The Queen Charlotte Fault is an active
transform fault A transform fault or transform boundary is a fault along a plate boundary where the motion Image:Leaving Yongsan Station.jpg, 300px, Motion involves a change in position In physics, motion is the phenomenon in which an object changes its posi ...
that marks the boundary of the
North American North America is a continent entirely within the Northern Hemisphere and almost all within the Western Hemisphere. It can also be described as the northern subcontinent of the Americas. It is bordered to the north by the Arctic Ocean, to ...
and the Pacific Plates. It is
Canada Canada is a country in the northern part of North America. Its Provinces and territories of Canada, ten provinces and three territories extend from the Atlantic Ocean, Atlantic to the Pacific Ocean, Pacific and northward into the Arctic Ocea ...

's right-lateral strike-slip equivalent to the
San Andreas Fault The San Andreas Fault is a continental transform fault that extends roughly through California California is a U.S. state, state in the Western United States. With over 39.3million residents across a total area of approximately , it is th ...
to the south in
California California is a U.S. state, state in the Western United States. With over 39.3million residents across a total area of approximately , it is the List of states and territories of the United States by population, most populous and the List of ...
. The Queen Charlotte Fault forms a
triple junction Triple is used in several contexts to mean "threefold" or a " treble": Sports * Triple (baseball) In baseball Baseball is a bat-and-ball games, bat-and-ball game played between two opposing teams who take turns batting (baseball), ba ...
on its south with the
Cascadia subduction zone The Cascadia subduction zone is a convergent boundary, convergent plate boundary that stretches from northern Vancouver Island in Canada to Northern California in the United States. It is a very long, sloping subduction zone where the Explorer P ...
and the
Explorer Ridge
Explorer Ridge
(the Queen Charlotte Triple Junction). The fault is named for the Queen Charlotte Islands (now Haida Gwaii) which lie just north of the triple junction. The Queen Charlotte Fault continues northward along the Alaskan coast where it is called the Fairweather Fault. The two segments are collectively called the Queen Charlotte-Fairweather Fault System. The fault has been the source of large, very large, and great earthquakes. The study of the Queen Charlotte Fault affords further important information applicable to other similar faults throughout the world.

Significant earthquakes along the fault

Five large earthquakes have occurred along the Queen Charlotte Fault within the last hundred years: a Richter magnitude scale, magnitude 7 event in 1929, a 1949 Queen Charlotte earthquake, magnitude 8.1 occurred in 1949 (Canada's largest recorded earthquake since the 1700 Cascadia earthquake), a magnitude 7.8 in 1958, a magnitude 7.4 in 1970, and a magnitude 7.8 on Oct 27 2012 The P nodal focal mechanism for the 1949 Queen Charlotte Islands earthquake, 1949 earthquake indicates a virtually pure strike-slip movement with a northwest striking nodal plane corresponding to the strike of the fault. The 1970 earthquake did however show a similar strike-slip movement with a small but significant thrust component, consistent with relative plate motion. The 1949 earthquake was larger than the 1906 San Francisco earthquake, causing nearly a 500 kilometer long segment of the Queen Charlotte Fault to break. The 1958 Lituya Bay, Alaska earthquake and megatsunami, 1958 earthquake had a magnitude of 7.8 and led to a major landslide in Lituya Bay, Alaska. This resulted in a 1,720 feet tsunami that crashed into a mountainside, the largest recorded tsunami run up. A 2012 Haida Gwaii earthquake, 7.8 magnitude quake struck off the western coast of Haida Gwaii at around 8:10pm Pacific Time on Saturday 27 October 2012. This was the biggest quake in Canadian territory since 1949. Aftershocks as large as 6.3 were reported. A 45-cm tsunami was reported locally. Alerts were sent across the Pacific Basin. This earthquake did not have any major impacts, except for the temporary cessation of the hotsprings on Hotspring Island. The spring seems to have returned to borderline nominal functioning as of July 2014. This quake was remarkable for having been a Thrust fault, thrust, and not a Strike slip fault, strike-slip tremor, more like the mechanism of the Cascadia Subduction Zone to the south. Recent detailed seafloor mapping has revealed the expression of the Queen Charlotte Fault on the seafloor including the truncation of submarine canyons that occur along the continental slope.Harris, P.T., Barrie, J.V., Conway, K.W., Greene, G.H., 2014. Hanging canyons of Haida Gwaii, British Columbia, Canada: Fault-control on submarine canyon geomorphology along active continental margins. Deep-Sea Research Part II: Topical Studies in Oceanography 104, 83–92.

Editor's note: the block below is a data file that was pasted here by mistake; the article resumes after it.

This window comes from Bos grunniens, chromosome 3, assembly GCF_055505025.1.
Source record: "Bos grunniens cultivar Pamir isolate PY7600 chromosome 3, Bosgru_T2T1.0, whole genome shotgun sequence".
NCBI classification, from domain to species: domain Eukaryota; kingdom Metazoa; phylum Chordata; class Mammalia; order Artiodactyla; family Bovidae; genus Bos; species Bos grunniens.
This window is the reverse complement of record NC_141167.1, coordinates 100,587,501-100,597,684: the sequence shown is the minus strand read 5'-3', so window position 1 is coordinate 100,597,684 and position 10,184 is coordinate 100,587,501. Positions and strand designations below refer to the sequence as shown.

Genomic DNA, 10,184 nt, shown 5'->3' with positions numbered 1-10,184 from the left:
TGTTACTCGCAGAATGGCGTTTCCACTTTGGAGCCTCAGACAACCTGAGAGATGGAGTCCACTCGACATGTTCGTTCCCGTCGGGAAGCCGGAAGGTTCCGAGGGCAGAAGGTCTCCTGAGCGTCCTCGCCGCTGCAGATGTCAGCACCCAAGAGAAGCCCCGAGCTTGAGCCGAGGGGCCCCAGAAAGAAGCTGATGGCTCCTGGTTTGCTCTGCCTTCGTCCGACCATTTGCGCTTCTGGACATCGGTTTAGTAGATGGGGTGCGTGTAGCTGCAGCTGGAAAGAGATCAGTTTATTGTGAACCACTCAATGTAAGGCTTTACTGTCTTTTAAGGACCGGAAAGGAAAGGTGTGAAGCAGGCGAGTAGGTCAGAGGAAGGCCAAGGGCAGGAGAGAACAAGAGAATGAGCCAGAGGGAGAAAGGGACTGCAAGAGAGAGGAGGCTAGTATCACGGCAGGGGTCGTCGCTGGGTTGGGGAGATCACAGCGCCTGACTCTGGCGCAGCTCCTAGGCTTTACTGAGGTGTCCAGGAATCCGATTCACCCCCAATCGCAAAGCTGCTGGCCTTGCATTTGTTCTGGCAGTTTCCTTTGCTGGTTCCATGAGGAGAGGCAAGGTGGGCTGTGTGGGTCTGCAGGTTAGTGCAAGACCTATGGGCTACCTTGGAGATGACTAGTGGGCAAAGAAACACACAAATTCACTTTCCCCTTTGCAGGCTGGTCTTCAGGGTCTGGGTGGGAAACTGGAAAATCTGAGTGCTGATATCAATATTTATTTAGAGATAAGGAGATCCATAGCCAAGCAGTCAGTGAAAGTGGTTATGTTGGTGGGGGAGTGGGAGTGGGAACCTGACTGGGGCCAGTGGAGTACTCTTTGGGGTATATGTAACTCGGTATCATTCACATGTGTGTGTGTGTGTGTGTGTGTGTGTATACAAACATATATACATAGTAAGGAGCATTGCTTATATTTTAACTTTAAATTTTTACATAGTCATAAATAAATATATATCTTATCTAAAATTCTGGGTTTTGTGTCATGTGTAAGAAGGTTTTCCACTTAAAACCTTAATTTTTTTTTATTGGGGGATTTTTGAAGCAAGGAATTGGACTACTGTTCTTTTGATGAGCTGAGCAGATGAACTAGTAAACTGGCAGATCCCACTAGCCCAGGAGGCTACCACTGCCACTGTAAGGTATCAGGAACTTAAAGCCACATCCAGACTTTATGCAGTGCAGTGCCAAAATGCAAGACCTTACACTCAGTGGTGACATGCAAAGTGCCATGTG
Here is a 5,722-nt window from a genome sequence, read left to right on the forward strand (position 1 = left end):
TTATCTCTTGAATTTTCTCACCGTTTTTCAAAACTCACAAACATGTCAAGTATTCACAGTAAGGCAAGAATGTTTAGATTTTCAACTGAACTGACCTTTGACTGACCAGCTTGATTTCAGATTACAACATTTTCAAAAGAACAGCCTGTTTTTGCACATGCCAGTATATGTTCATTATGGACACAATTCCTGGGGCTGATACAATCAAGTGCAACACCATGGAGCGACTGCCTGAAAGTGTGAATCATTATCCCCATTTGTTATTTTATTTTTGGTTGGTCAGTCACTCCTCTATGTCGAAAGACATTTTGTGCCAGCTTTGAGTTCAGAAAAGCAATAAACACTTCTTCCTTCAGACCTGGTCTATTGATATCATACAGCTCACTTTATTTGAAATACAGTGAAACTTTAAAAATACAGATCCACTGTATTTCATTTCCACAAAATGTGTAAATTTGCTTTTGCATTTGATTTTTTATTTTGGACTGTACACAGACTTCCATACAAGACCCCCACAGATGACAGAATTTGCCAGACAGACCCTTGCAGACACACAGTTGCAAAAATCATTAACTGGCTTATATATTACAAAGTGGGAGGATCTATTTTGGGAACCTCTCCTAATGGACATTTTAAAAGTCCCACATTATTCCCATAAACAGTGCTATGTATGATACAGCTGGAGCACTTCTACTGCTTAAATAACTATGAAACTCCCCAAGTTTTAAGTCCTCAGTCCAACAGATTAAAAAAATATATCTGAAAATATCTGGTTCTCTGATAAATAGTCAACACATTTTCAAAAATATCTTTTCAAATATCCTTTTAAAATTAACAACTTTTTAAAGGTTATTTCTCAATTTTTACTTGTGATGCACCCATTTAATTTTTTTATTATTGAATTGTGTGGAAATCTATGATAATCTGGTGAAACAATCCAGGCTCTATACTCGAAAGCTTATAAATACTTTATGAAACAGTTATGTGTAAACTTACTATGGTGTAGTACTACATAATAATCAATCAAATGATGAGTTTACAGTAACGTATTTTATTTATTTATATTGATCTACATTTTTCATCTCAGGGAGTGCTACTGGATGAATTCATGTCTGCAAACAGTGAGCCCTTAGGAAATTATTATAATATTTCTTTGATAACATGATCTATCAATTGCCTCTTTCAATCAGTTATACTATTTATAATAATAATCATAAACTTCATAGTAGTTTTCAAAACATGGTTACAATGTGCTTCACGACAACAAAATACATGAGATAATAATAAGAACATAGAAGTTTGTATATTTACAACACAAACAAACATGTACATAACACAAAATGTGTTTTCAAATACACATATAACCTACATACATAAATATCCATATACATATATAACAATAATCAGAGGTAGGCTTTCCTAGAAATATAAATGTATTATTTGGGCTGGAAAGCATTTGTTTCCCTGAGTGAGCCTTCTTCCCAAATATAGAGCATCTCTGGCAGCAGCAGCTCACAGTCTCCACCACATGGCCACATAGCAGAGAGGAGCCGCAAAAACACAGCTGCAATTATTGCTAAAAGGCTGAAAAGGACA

See also

*List of earthquakes in Canada *Queen Charlotte Sound (Canada), Queen Charlotte Sound *Ring of Fire


External links

Queen Charlotte-Fairweather Fault System – Alaska Earthquake Information Center
{{coord missing, Pacific Ocean Seismic faults of Canada Seismic zones of British Columbia Geology of the Pacific Ocean Coast of British Columbia Strike-slip faults Supershear earthquakes